Although no confrontation took place, the alarming episode got Posmysz to wondering what she might have done or said had the opportunity presented itself — and a new novel was born, as well as a subsequent film by Andrzej Munk. Freud said he sees Weinberg’s opera as a work that shines a light on both the victims and their abusers, in whom the past is still alive.
A full DVD of “The Passenger” is available, featuring the Bregenz Festival sets and costumes that will come to the Lyric. There are also a number of Weinberg clips on YouTube, including this English-language preview from a recent revival of “The Passenger” at the English National Opera:
A more extensive backgrounder, below, stems from Austrian television at the time of the 2010 Bregenz Festival, where Pountney’s team first produced “The Passenger.” The television program is in German, but the many photos and music clips are fascinating and self-explanatory even for those who do not know the language. The composer can be seen in the company of Shostakovich, the cellist Mstislav Rostropovich and his wife, the dramatic soprano Galina Vishnevskaya, among others in the highest ranks of Russia’s musical aristocracy, and the clips from this reel include a few seconds from a popular Russian animated Winnie the Pooh film as an acknowledgement of the dozens of film soundtracks which helped Weinberg to pay his bills:
Weinberg wrote “The Passenger” for the Bolshoi Opera, which had slated it for performance in 1968, but the opera was suppressed in a Brezhnev-era clamping down on cultural freedom that caused many works by Jewish artists to be accused of contamination by Western influence. Weinberg had in fact endured repeated periods of repression and censorship. His wife was the daughter of Solomon (Schloyme) Mikhoels, the artistic director of the Moscow State Jewish Theater, where Marc Chagall also worked as stage designer. Mikhoels was murdered in 1948 by the Stalin regime, although he was given an official proclamation and state funeral (see this video) in the cover-up, and the harrassment of artists increased. Weinberg himself was arrested in January 1953 and Shostakovich’s wife was given power-of-attorney for Weinberg’s seven-year-old daughter on the expectation that Weinberg’s wife would also be incarcerated. But Stalin died in March 1953 and Weinberg was released.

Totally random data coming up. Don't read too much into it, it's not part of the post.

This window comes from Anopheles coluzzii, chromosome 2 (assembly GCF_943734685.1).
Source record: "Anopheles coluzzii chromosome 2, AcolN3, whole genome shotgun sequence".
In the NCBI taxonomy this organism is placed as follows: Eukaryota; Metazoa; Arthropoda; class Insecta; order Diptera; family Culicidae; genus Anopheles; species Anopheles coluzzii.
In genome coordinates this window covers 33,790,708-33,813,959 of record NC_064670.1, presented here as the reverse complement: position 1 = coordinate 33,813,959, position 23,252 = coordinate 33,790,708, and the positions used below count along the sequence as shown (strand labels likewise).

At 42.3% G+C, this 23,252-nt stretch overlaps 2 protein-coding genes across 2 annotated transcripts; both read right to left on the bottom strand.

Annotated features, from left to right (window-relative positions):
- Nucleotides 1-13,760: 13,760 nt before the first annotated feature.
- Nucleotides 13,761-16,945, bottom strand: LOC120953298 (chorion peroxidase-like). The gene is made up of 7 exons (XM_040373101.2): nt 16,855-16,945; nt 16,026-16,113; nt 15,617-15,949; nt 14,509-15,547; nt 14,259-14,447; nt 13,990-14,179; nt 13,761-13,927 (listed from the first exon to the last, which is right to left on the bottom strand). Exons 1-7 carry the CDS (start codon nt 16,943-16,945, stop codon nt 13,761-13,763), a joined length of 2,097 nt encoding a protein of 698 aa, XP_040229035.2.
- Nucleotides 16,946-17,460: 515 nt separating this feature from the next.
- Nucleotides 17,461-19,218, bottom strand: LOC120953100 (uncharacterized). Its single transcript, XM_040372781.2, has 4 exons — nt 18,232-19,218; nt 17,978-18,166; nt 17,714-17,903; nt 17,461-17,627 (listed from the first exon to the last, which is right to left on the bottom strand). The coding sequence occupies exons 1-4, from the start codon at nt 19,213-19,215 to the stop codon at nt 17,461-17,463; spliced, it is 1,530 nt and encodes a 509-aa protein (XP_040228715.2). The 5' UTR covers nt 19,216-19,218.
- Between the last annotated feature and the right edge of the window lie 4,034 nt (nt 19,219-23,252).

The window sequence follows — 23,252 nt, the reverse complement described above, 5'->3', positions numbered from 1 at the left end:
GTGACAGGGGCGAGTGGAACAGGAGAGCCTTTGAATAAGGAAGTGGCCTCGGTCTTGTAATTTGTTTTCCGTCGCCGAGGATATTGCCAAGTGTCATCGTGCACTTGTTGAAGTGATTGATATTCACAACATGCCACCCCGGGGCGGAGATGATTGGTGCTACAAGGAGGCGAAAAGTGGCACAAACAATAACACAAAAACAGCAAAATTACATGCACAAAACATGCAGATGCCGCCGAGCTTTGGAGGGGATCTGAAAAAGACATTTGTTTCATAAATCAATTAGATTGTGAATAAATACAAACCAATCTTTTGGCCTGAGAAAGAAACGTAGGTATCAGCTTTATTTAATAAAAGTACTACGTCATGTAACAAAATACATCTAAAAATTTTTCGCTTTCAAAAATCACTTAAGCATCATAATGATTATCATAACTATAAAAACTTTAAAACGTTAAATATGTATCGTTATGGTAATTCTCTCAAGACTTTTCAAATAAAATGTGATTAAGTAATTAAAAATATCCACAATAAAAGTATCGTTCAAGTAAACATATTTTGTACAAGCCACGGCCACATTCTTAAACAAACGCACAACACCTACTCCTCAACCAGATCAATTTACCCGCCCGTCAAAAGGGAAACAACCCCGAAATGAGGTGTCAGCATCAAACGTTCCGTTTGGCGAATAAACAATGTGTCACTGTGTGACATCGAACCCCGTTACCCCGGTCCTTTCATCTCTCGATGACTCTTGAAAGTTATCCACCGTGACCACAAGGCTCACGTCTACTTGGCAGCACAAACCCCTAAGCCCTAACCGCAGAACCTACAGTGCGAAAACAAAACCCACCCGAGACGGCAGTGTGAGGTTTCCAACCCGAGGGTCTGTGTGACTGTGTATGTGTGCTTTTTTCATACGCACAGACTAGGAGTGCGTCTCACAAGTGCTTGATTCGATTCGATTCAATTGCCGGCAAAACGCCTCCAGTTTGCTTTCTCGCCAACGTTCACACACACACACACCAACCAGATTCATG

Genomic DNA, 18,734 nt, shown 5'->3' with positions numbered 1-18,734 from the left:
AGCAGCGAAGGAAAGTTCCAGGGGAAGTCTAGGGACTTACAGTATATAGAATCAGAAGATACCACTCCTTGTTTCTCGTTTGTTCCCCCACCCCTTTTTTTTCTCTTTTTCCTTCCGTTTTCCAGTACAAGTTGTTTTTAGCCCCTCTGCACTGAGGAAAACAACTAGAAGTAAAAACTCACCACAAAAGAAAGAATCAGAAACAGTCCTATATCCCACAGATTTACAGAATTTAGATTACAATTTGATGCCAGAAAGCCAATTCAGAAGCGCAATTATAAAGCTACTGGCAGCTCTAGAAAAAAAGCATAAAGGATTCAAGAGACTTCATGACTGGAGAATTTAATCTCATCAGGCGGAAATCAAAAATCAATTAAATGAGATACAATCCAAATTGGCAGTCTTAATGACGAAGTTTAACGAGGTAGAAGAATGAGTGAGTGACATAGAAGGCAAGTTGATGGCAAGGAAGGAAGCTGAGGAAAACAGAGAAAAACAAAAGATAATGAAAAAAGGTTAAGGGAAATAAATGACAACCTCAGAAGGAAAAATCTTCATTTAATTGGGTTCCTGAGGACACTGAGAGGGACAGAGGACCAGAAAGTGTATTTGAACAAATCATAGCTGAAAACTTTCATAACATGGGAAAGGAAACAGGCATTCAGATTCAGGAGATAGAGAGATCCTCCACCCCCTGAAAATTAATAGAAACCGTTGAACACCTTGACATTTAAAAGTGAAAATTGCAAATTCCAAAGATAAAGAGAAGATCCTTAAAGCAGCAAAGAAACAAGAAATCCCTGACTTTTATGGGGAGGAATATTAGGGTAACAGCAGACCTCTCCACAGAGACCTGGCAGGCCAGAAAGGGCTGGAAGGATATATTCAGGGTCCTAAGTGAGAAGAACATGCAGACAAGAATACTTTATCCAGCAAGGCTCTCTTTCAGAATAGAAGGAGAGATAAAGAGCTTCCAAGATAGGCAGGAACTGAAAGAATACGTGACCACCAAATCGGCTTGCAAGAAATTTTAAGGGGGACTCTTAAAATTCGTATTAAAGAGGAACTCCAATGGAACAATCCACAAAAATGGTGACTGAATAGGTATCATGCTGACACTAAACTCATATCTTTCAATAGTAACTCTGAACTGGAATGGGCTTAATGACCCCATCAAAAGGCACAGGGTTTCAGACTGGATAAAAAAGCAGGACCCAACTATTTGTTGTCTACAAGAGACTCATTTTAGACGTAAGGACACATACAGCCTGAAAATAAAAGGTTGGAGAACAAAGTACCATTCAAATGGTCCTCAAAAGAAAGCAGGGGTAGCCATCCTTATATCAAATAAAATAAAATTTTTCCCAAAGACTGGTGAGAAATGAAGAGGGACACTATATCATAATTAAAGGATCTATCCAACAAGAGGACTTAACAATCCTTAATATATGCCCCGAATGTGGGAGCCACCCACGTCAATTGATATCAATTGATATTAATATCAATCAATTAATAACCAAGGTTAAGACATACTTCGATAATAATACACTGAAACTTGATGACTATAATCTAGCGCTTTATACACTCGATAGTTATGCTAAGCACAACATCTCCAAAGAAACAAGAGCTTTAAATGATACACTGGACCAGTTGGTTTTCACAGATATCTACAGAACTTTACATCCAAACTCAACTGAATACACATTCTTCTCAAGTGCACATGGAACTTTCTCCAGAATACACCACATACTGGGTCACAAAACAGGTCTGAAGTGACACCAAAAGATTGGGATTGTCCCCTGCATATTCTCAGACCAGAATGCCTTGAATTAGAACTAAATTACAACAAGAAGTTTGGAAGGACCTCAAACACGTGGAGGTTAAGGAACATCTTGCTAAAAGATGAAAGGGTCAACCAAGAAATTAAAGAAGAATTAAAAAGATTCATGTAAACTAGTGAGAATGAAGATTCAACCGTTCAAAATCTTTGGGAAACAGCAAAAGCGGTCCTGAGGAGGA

He remained in the Soviet Union until his death in 1996, relentlessly composing. His enormous oeuvre comprises — in part — 26 symphonies, 17 string quartets, 28 instrumental sonatas, seven concertos including one for Rostropovich, more than 150 songs (many to texts of Jewish poets), a Requiem and seven operas in addition to operettas, ballets, circus music and 65 film scores.
“The Passenger” creative team includes, in addition to Pountney and British conductor Andrew Davis (Lyric’s music director), the South African set designer Johan Engels, Romanian costume designer Marie-Jeanne Lecca and French lighting designer Fabrice Kebour.
Tickets to Lyric Opera subscriptions for 2014-15 will be available beginning Jan. 27. For details, go to LyricOpera.org.
Tags: Andrzej Munk, Anthony Freud, Auschwitz, Bolshoi Opera, David Pountney, Fabrice Kebour, Galina Vishnevskaya, Houston Grand Opera, Johan Engels, Kremerata Baltica, Lincoln Center Festival, Lyric Opera of Chicago, Marie-Jeanne Lecca, Mieczysław Weinberg, Mstislav Rostropovich, Pacifica Quartet, Zofia Posmysz